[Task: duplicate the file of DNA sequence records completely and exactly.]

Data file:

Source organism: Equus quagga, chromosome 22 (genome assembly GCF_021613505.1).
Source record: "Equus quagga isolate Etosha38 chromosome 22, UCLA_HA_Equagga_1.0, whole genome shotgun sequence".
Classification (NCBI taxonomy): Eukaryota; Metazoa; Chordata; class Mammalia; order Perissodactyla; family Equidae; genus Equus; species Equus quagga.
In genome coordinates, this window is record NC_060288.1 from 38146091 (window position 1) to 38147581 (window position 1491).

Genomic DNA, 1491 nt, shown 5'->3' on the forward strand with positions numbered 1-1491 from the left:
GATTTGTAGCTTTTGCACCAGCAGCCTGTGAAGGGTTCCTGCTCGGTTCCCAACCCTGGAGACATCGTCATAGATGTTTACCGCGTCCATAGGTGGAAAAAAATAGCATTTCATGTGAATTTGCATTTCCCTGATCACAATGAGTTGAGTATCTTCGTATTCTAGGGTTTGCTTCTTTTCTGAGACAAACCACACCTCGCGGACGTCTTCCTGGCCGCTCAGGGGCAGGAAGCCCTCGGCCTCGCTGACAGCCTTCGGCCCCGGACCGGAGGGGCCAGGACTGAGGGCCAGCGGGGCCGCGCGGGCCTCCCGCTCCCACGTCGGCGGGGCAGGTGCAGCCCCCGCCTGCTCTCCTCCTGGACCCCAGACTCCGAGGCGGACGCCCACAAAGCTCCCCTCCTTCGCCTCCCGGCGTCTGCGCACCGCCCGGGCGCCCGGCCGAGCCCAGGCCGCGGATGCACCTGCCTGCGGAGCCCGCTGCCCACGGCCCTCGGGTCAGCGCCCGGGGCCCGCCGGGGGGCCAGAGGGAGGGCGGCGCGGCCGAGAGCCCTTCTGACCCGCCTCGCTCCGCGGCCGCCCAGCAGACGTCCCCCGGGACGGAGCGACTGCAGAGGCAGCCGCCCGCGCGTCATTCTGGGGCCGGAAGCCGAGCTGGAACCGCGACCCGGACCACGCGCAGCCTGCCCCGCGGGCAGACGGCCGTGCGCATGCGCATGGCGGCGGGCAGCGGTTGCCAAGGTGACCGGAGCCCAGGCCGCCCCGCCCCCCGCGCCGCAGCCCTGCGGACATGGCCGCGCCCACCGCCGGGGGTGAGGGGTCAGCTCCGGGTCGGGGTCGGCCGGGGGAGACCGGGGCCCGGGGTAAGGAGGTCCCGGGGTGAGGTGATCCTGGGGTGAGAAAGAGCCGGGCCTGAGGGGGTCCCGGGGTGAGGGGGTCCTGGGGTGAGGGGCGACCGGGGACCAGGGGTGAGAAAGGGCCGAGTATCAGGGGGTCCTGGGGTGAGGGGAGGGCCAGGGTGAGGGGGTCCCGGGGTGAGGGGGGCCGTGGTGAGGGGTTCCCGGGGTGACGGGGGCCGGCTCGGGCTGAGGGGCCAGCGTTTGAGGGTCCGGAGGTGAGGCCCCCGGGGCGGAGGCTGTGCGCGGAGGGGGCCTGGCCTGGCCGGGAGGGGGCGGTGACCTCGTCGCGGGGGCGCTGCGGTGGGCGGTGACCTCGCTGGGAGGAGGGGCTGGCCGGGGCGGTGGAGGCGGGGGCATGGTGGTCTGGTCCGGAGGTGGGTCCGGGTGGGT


Source organism: Equus quagga, chromosome 22 (genome assembly GCF_021613505.1).
Source record: "Equus quagga isolate Etosha38 chromosome 22, UCLA_HA_Equagga_1.0, whole genome shotgun sequence".
Classification (NCBI taxonomy): Eukaryota; Metazoa; Chordata; class Mammalia; order Perissodactyla; family Equidae; genus Equus; species Equus quagga.
In genome coordinates, this window is record NC_060288.1 from 38146091 (window position 1) to 38147581 (window position 1491).

Genomic DNA, 1491 nt, shown 5'->3' on the forward strand with positions numbered 1-1491 from the left:
GATTTGTAGCTTTTGCACCAGCAGCCTGTGAAGGGTTCCTGCTCGGTTCCCAACCCTGGAGACATCGTCATAGATGTTTACCGCGTCCATAGGTGGAAAAAAATAGCATTTCATGTGAATTTGCATTTCCCTGATCACAATGAGTTGAGTATCTTCGTATTCTAGGGTTTGCTTCTTTTCTGAGACAAACCACACCTCGCGGACGTCTTCCTGGCCGCTCAGGGGCAGGAAGCCCTCGGCCTCGCTGACAGCCTTCGGCCCCGGACCGGAGGGGCCAGGACTGAGGGCCAGCGGGGCCGCGCGGGCCTCCCGCTCCCACGTCGGCGGGGCAGGTGCAGCCCCCGCCTGCTCTCCTCCTGGACCCCAGACTCCGAGGCGGACGCCCACAAAGCTCCCCTCCTTCGCCTCCCGGCGTCTGCGCACCGCCCGGGCGCCCGGCCGAGCCCAGGCCGCGGATGCACCTGCCTGCGGAGCCCGCTGCCCACGGCCCTCGGGTCAGCGCCCGGGGCCCGCCGGGGGGCCAGAGGGAGGGCGGCGCGGCCGAGAGCCCTTCTGACCCGCCTCGCTCCGCGGCCGCCCAGCAGACGTCCCCCGGGACGGAGCGACTGCAGAGGCAGCCGCCCGCGCGTCATTCTGGGGCCGGAAGCCGAGCTGGAACCGCGACCCGGACCACGCGCAGCCTGCCCCGCGGGCAGACGGCCGTGCGCATGCGCATGGCGGCGGGCAGCGGTTGCCAAGGTGACCGGAGCCCAGGCCGCCCCGCCCCCCGCGCCGCAGCCCTGCGGACATGGCCGCGCCCACCGCCGGGGGTGAGGGGTCAGCTCCGGGTCGGGGTCGGCCGGGGGAGACCGGGGCCCGGGGTAAGGAGGTCCCGGGGTGAGGTGATCCTGGGGTGAGAAAGAGCCGGGCCTGAGGGGGTCCCGGGGTGAGGGGGTCCTGGGGTGAGGGGCGACCGGGGACCAGGGGTGAGAAAGGGCCGAGTATCAGGGGGTCCTGGGGTGAGGGGAGGGCCAGGGTGAGGGGGTCCCGGGGTGAGGGGGGCCGTGGTGAGGGGTTCCCGGGGTGACGGGGGCCGGCTCGGGCTGAGGGGCCAGCGTTTGAGGGTCCGGAGGTGAGGCCCCCGGGGCGGAGGCTGTGCGCGGAGGGGGCCTGGCCTGGCCGGGAGGGGGCGGTGACCTCGTCGCGGGGGCGCTGCGGTGGGCGGTGACCTCGCTGGGAGGAGGGGCTGGCCGGGGCGGTGGAGGCGGGGGCATGGTGGTCTGGTCCGGAGGTGGGTCCGGGTGGGT